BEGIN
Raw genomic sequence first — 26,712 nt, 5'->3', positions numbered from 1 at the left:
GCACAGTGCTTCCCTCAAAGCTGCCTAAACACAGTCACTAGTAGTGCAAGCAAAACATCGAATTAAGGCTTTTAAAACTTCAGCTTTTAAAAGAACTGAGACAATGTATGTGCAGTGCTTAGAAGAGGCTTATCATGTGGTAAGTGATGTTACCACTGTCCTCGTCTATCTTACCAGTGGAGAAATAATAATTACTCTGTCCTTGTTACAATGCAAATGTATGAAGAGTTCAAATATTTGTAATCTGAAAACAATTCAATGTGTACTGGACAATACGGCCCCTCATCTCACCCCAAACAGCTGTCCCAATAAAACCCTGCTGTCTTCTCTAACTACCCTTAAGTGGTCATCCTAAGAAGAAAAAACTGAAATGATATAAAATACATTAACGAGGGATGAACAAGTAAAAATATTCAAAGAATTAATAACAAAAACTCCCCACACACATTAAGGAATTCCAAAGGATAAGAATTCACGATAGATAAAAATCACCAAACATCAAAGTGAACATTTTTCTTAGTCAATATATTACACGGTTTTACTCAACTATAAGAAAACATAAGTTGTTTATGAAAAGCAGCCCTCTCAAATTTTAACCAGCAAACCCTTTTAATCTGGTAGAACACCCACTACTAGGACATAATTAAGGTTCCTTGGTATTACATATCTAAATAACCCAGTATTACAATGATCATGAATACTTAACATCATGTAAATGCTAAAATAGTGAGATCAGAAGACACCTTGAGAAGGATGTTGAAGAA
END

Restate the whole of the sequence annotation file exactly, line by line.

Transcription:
Raw genomic sequence first — 26,712 nt, 5'->3', positions numbered from 1 at the left:
GCACAGTGCTTCCCTCAAAGCTGCCTAAACACAGTCACTAGTAGTGCAAGCAAAACATCGAATTAAGGCTTTTAAAACTTCAGCTTTTAAAAGAACTGAGACAATGTATGTGCAGTGCTTAGAAGAGGCTTATCATGTGGTAAGTGATGTTACCACTGTCCTCGTCTATCTTACCAGTGGAGAAATAATAATTACTCTGTCCTTGTTACAATGCAAATGTATGAAGAGTTCAAATATTTGTAATCTGAAAACAATTCAATGTGTACTGGACAATACGGCCCCTCATCTCACCCCAAACAGCTGTCCCAATAAAACCCTGCTGTCTTCTCTAACTACCCTTAAGTGGTCATCCTAAGAAGAAAAAACTGAAATGATATAAAATACATTAACGAGGGATGAACAAGTAAAAATATTCAAAGAATTAATAACAAAAACTCCCCACACACATTAAGGAATTCCAAAGGATAAGAATTCACGATAGATAAAAATCACCAAACATCAAAGTGAACATTTTTCTTAGTCAATATATTACACGGTTTTACTCAACTATAAGAAAACATAAGTTGTTTATGAAAAGCAGCCCTCTCAAATTTTAACCAGCAAACCCTTTTAATCTGGTAGAACACCCACTACTAGGACATAATTAAGGTTCCTTGGTATTACATATCTAAATAACCCAGTATTACAATGATCATGAATACTTAACATCATGTAAATGCTAAAATAGTGAGATCAGAAGACACCTTGAGAAGGATGTTGAAGAA